Are current supply chain bottlenecks a bigger deal than normal?
In an example of delayed fallout from the pandemic, the nation’s ports in recent months have been struggling with congestion and container shortages. The circumstances could lead to long delivery waits and higher consumer prices in the months ahead.
American imports from China have been surging since June and ports have been striving to play catch-up after initial pandemic-driven lockdowns. Imports have remained elevated as stay-at-home consumers have been snapping up Chinese-made furniture and appliances, toys, exercise equipment, bicycles and other items. The uptick is being traced in part to money being diverted from vacations, movies and dining out towards goods to use around homes.
Many factories in Asia that normally close for Chinese New Year this month are remaining open to keep up with demand.
Unfortunately, the import surge has led to congested marine terminals, equipment shortages and longer-than-usual truck-turn times. A shortage of dock workers amid coronavirus outbreak threats is further complicating port operations.
In a February 8th statement, NRF predicted the nation’s largest container ports would continue to set new monthly records for imports into the summer, citing as evidence 25 to 30 ships waiting to dock at the ports of Los Angeles and Long Beach.
Port backups in Southern California as well as East Coast and European ports are leading to a scarcity of empty containers, escalating freight prices. According to the Wall Street Journal, container rates from Asia to the U.S. West Coast are almost four times higher than in March 2020. Container rates to the East Coast have more than doubled.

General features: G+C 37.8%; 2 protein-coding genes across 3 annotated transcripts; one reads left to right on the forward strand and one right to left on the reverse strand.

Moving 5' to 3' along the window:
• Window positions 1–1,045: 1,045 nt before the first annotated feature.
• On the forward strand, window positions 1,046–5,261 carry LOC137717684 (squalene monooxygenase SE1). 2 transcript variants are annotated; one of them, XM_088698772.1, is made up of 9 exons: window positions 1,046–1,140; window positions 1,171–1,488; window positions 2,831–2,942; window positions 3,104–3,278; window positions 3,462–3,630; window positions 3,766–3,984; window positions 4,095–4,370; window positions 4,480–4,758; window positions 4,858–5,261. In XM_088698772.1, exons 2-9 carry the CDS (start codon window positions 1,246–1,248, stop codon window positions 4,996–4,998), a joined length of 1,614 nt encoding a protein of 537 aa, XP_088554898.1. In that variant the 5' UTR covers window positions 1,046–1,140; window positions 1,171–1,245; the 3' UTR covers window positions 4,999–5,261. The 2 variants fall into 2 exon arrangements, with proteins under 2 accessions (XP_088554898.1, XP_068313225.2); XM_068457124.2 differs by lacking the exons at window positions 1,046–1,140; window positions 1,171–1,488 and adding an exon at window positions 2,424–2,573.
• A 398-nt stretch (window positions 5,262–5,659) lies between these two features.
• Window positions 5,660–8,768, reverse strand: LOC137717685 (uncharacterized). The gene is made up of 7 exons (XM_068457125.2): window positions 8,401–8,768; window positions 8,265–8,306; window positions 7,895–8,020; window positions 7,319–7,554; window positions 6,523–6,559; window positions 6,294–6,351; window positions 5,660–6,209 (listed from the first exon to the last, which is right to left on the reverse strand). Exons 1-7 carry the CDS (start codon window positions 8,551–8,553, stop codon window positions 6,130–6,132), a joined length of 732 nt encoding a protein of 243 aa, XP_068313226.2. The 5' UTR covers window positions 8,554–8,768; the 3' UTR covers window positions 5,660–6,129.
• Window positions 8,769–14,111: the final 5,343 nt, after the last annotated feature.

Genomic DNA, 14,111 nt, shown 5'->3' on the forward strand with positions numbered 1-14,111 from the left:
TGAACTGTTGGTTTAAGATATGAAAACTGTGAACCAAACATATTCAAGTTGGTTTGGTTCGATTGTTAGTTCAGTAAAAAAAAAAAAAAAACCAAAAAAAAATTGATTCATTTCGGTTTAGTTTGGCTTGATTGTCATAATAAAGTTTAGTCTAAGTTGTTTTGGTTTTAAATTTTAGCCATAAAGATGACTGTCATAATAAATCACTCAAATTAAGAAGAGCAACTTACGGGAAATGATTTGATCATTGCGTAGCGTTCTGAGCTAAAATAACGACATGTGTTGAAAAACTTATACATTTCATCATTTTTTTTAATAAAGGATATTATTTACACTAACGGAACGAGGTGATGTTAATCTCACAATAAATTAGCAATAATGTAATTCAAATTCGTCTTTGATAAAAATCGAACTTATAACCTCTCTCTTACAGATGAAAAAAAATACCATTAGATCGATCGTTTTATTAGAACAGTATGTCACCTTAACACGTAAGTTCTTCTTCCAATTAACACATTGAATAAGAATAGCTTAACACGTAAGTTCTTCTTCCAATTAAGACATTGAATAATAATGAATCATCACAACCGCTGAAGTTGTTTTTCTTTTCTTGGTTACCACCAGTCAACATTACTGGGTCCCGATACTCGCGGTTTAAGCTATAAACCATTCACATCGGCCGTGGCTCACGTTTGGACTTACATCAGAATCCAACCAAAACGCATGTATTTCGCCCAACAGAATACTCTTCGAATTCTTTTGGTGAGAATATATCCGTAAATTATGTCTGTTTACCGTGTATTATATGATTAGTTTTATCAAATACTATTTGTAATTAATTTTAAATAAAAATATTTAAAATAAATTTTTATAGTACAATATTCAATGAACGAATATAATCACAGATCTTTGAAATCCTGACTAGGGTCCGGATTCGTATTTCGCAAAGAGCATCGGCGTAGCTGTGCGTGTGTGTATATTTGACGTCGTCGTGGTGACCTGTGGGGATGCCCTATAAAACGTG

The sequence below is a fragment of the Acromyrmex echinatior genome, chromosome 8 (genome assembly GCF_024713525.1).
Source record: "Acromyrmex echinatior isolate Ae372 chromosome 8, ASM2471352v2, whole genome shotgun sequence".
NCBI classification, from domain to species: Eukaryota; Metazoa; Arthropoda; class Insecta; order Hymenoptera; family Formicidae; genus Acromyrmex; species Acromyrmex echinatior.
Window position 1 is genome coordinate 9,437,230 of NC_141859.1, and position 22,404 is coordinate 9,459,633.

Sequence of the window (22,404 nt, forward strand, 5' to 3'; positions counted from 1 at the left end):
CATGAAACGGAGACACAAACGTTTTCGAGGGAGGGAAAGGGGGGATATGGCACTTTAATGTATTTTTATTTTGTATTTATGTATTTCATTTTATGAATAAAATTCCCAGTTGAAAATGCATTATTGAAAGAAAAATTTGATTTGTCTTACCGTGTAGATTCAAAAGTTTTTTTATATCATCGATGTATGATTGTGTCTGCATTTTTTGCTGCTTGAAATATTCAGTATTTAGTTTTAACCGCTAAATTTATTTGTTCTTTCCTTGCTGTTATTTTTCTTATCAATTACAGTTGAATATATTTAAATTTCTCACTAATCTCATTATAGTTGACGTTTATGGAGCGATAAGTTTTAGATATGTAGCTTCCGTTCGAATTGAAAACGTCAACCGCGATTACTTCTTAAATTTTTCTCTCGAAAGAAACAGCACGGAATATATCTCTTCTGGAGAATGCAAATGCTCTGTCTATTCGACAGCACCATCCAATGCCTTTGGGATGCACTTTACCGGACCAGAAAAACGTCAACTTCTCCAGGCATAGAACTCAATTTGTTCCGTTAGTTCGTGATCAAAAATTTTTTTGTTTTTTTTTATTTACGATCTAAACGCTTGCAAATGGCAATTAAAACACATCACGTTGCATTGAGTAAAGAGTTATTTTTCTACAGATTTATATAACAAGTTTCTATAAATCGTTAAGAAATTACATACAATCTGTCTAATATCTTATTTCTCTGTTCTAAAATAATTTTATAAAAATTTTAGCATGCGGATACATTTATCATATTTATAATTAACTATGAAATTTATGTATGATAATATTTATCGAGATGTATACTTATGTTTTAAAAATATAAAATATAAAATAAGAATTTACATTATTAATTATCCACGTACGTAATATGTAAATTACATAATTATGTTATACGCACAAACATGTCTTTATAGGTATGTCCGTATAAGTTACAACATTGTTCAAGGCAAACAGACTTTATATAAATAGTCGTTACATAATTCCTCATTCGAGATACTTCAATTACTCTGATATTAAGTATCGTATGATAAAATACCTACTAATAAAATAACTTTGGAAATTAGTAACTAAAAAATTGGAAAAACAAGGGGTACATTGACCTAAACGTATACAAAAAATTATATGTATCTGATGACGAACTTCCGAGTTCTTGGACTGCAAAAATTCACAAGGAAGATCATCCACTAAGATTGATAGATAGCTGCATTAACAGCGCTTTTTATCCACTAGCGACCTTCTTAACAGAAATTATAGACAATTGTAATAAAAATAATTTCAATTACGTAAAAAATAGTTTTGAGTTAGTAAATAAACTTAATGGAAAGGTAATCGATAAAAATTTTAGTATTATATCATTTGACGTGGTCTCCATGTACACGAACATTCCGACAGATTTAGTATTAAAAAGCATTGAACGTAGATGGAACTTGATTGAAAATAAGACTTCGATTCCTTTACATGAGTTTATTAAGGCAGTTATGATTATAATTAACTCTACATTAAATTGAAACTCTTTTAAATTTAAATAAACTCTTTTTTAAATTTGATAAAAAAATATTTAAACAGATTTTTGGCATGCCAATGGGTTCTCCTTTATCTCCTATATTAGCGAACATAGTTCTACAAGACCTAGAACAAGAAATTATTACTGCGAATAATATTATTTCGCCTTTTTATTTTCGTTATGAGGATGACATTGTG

Alternative delivery options are limited. For instance, air freight often travels in the belly of planes and passenger air travel remains restricted. Retailers may be able to leverage connections, tap data analytics and machine learning to forecast future demand, and book cargo space in advance.
The disruption nonetheless is driving commodity prices up and may contribute to accelerating inflation, with energy prices also rising. The higher shipping and warehousing costs may have to be passed on to consumers until typical buying patterns return.
Lars Jensen, CEO at SeaIntelligence, a maritime consultancy, told the Washington Post, “There’s only one thing that can fix this and that’s time.”
- Retail imports expected to hit repeated monthly records after record year in 2020 – National Retail Federation
- Shipping Container Shortage Gives Commodity Prices Extra Boost – The Wall Street Journal
- Global supply chains choke under tsunami of freight – Freight Waves
- Retailers to face continued pandemic-induced supply chain pain well into 2021 – S&P Global
- An ‘aggressive’ fight over containers is causing shipping costs to rocket by 300% – CNBC
- Record port backups hit California as U.S. consumers supercharge purchases – Marketplace
- Pandemic aftershocks overwhelm global supply lines – The Washington Post
- Congestion Worsens at Southern California Ports – Transport Topics
DISCUSSION QUESTIONS: Do you see current supply chain bottlenecks as a bigger problem than in the past? What options do retailers have to address these challenges?